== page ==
Social Organization. The Apiaká are egalitarian, but the oldest men exercise leadership over the rest. The most influential man is not necessarily the most skillful craftsman, but he is the most knowledgeable. He is the one who harmonizes and synthesizes the desires and objectives of the community and takes the lead in tasks that benefit everyone. Thus, a chief does not command. The Apiaká say, "Among us, no one gives orders!" Even though women do not directly participate in political discussions, they make their wishes known through their husbands. Because of increased contact with the outside world, dealing with "foreign relations" on a national level, and in particular with officials of the Fundação Nacional do Indio (National Indian Foundation, FUNAI), has been taken over by younger men, as they are the most skillful in this regard. All adults deal freely with the mission and with their Kayabí neighbors.
Political Organization. Political organization is determined by kinship, and people are bound together by their forebears. In this way, men who have the most married daughters and sons who build their houses nearby are the ones who have the most power. They are capable of marshaling forces against another Apiaká group or against the Kayabi. Since the 1970s the Apiaká have considered themselves part of the União das Nações Indígenas (Union of Indigenous Nations), which expresses itself in assemblies of representatives and indigenous demonstrations in defense of their territories.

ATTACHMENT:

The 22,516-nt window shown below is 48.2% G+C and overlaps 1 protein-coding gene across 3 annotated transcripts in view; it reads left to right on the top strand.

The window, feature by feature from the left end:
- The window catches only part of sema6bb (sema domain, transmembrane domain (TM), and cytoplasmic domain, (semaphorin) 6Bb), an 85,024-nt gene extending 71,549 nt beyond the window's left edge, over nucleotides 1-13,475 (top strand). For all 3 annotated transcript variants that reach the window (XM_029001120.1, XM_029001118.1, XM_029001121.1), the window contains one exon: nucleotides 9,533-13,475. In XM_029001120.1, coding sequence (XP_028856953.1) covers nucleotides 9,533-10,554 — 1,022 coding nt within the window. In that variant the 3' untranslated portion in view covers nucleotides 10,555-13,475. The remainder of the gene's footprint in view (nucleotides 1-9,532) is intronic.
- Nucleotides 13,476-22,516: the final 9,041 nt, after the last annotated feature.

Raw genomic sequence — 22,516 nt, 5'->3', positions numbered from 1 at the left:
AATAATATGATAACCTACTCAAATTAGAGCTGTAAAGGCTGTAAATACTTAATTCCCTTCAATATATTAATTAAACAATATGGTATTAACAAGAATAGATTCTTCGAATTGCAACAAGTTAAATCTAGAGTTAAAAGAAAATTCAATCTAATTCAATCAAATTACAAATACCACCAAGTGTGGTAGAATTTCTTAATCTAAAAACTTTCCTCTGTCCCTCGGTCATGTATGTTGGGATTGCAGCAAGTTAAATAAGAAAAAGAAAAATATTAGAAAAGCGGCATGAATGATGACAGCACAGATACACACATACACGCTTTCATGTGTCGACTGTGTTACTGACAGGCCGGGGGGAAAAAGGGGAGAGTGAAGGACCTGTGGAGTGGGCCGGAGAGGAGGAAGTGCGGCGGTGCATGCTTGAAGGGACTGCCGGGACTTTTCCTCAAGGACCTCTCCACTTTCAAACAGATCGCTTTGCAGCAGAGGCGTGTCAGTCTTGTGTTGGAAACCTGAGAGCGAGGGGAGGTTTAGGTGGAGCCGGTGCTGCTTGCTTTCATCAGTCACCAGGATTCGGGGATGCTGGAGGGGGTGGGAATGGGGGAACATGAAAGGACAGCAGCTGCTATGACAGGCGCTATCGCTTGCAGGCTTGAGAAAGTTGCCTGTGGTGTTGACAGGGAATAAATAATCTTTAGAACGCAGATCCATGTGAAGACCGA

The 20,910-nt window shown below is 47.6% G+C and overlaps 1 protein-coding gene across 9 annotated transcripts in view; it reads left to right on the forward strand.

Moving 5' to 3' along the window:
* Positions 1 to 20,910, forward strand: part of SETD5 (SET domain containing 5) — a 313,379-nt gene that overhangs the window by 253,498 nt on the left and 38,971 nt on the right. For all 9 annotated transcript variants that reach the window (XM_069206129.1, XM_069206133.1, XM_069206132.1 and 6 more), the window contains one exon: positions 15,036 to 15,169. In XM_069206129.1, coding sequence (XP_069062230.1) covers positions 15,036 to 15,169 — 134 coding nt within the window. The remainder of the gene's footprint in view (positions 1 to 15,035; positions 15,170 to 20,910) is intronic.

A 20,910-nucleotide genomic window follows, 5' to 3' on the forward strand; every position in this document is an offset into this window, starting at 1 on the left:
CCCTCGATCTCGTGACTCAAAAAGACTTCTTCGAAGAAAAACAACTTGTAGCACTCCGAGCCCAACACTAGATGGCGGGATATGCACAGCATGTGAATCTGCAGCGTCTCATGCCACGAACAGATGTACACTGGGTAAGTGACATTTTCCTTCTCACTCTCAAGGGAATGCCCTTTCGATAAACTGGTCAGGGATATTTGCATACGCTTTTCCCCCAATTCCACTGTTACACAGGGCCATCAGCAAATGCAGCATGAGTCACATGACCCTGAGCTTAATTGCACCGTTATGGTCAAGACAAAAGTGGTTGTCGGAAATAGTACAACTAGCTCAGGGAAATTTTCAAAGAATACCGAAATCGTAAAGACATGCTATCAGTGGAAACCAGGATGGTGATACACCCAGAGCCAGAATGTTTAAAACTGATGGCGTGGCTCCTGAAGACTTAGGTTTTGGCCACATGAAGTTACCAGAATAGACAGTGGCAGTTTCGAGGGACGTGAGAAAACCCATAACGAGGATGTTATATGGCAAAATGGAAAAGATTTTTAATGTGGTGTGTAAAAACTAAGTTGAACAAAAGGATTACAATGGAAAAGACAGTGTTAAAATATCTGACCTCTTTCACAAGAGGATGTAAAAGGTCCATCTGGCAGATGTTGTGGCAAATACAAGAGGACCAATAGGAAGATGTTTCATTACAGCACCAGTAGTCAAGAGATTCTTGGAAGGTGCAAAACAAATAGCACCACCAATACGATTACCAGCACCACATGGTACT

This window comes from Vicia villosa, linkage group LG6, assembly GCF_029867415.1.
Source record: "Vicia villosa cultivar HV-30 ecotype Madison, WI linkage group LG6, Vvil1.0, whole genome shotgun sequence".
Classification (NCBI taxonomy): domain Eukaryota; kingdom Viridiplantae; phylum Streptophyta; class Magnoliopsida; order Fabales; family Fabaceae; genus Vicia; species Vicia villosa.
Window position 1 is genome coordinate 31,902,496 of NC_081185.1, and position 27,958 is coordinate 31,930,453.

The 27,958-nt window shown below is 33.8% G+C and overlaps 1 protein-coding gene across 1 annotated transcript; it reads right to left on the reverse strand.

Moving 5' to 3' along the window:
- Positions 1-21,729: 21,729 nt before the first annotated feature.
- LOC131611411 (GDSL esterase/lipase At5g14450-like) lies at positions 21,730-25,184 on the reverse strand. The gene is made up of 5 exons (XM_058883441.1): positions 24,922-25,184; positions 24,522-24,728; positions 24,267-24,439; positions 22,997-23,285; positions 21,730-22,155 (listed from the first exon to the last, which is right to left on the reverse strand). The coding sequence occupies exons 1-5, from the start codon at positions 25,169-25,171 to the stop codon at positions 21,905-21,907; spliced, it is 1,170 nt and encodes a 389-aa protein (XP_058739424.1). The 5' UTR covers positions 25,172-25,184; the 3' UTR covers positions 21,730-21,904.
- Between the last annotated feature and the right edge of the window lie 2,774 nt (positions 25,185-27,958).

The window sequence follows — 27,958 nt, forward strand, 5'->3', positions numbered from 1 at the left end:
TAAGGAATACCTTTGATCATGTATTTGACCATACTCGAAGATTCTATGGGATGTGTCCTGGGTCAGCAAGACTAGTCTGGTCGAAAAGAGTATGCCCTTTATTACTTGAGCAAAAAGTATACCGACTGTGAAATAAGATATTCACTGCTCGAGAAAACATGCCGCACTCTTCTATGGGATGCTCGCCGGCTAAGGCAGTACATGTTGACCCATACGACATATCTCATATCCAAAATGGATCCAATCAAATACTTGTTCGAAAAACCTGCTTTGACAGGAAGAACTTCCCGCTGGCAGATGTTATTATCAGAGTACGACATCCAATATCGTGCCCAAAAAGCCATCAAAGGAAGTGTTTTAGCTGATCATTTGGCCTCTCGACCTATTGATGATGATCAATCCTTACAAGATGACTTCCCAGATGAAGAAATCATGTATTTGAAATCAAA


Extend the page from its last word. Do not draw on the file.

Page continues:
Social Control. Apiaká rules of conduct govern the various categories of social bonds. Fathers and fathers-inlaw are respected by their sons and children-in-law, regardless of age. Among affinal relatives of the same generation, the rules are less strict and allow joking relationships. Kayabi who have recently been married into the group adopt a submissive attitude in relation to their inlaws, although in general the Kayabi consider themselves, as "owners of the area," superior to the Apiaká. Deviation from rules of behavior or the display of unconventional attitudes is corrected by discussion, but without recrimination or censure; in this way, mutual esteem is preserved. Disagreements between chiefs may lead to confrontations and threats and are often solved by founding a new settlement, with the later arrivals being the ones to leave. The missionary presence attenuates or restrains the eruption of conflict. Matrimonial infidelities are commented on in passing and with a certain malice, but always as something that happened in the past. In such circumstances, Apiaká express sentiments of self-esteem and liberation rather than guilt or shame.
Conflict. In their wars of the past, the Apiaká were armed with spears so richly adorned with arara feathers that they looked more like ornaments than weapons, according to Koch-Grünberg. They also fought their traditional enemies—the Mundurucu, Tapanyuna, and Nambicuara—with bows and arrows. The Apiaká reportedly engaged in a form of ritual cannibalism in which they sacrificed their adult prisoners of war and ate them. Younger prisoners were adopted into the group until they reached adulthood, at which time they were also sacrificed. The right to eat human flesh was limited to men who had squares tatooed around their mouths. The Apiaká warred with their neighbors, but their relationship with Brazilians was peaceful despite their martial reputation. Even so, at the beginning of the twentieth century a conflict arose with Brazilians that resulted in a massacre of the Apiaká. In the late twentieth century, whenever the Aipaká feel that their rights have been impinged upon, there are fleeting conflicts with the Kayabi and with members of the surrounding society.